Aren’t people amazing? Faced with the unprecedented situation of volcanic ash filling the skies but invisible to our eyes during the traditional Easter holidays, chaos ensues. But you can’t keep a good person down. Instead of staying put and watching the holiday money dwindling as prices go up, many people embarked on their own tale of derring –do. One by one our contacts are coming in with elaborate tales of their own personal caravanserai which you can’t help feeling will remain vivid after the beach and cocktail stories have faded in their memories. Yet, in many cases if you had stayed put, you would probably have got home at much the same time. For those sitting exams you can see the imperative. Would the world have stopped turning if you hadn’t been at the office? Was there no other creative way to do business? Could your team cope without you?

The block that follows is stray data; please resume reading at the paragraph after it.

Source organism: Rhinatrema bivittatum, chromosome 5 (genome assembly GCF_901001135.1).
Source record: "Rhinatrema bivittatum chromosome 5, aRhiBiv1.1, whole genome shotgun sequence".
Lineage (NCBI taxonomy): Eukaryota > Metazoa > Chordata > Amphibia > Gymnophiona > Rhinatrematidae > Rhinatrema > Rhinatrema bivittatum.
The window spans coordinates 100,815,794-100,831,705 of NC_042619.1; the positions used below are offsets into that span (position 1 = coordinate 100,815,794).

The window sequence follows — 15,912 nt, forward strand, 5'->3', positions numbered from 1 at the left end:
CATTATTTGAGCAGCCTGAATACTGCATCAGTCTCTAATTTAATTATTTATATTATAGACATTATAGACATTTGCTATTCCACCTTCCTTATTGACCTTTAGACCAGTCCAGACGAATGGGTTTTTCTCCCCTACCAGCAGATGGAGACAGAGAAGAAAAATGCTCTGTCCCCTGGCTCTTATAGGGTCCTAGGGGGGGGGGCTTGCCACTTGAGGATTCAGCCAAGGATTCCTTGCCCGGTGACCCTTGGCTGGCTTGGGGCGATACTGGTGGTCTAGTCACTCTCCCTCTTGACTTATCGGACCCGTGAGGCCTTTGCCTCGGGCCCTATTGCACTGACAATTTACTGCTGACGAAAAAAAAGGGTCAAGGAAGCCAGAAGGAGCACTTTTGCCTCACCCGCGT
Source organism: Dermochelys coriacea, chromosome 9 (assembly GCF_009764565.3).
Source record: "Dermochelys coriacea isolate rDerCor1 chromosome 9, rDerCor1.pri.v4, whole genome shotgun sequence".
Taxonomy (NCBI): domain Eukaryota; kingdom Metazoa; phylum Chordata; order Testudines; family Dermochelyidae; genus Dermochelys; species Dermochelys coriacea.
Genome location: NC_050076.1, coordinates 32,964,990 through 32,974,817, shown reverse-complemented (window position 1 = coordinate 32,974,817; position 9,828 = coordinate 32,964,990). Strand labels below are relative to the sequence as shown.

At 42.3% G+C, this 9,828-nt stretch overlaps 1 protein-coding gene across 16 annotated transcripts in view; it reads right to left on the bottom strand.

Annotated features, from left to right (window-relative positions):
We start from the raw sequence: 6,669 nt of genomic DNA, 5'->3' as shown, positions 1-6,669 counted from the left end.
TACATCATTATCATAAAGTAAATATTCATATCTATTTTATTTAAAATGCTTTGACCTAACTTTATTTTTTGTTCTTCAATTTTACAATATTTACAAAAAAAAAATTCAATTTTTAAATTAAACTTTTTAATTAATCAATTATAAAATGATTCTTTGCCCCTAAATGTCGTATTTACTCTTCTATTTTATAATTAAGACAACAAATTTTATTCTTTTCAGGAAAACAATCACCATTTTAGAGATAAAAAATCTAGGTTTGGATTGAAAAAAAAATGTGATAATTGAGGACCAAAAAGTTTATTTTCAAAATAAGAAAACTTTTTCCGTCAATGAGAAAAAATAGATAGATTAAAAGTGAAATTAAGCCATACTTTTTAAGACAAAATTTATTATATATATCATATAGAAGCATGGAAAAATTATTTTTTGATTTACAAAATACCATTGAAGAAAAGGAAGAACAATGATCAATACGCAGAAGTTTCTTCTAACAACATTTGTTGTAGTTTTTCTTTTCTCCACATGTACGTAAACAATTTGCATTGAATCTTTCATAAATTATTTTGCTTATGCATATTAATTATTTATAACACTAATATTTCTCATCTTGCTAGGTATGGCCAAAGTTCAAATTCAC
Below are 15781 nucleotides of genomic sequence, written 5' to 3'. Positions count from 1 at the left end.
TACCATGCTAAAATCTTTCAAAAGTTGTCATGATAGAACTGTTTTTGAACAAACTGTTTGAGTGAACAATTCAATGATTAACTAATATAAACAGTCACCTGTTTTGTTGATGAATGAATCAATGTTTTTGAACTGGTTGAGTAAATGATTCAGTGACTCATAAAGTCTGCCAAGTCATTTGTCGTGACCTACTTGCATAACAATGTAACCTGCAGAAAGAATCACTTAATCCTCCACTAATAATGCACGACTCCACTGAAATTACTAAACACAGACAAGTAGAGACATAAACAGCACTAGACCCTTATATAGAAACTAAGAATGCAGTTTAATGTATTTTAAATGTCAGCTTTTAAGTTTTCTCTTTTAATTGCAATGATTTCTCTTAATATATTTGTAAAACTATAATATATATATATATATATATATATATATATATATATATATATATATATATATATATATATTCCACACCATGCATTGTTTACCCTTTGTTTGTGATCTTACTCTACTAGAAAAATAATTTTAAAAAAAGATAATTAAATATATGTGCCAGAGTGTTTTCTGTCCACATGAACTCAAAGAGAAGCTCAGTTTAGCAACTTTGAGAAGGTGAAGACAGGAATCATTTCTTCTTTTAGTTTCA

What is the psychology behind people’s reactions? A big part is the need to exert control, do something, take back the initiative when the authorities will give no definitive answer. Volcanologists in media interviews were asked to give the exact time for when Eyjafjallajokull (easy for you to say) would settle down. They shrugged. In our modern world we are used to predictability, having our own way, taming nature. We all now know that we can probably predict that sister volcano Katla will go up sometime in the next hundred years but we don’t know if it will be tomorrow. So we exert control over what we can. We look at train time – tables. Then there is the good old war – time spirit. Much of the time our lives are relatively easy while we complain about how hard they are. Even gap years when you go off to find yourselves are systematically organised with online contact at every step of the way. Holidays are planned and packaged. We are appalled if the slightest wrinkle threatens paradise. Yet, when something big happens, out comes all this spirit. People report not having washed or shaved for three whole days – The hardship! There is temporary bonding and belonging as people define themselves as Volcanic Nomads on Facebook. Creativity and problem solving come to the fore. People find routes they never previously knew about. Tenacity rules and you become a hero, battling all odds for as much as 53 hours! People – don’t you just love them? Don’t ever underestimate what they are capable of. We want to hear your tales of people functioning well under the cloud.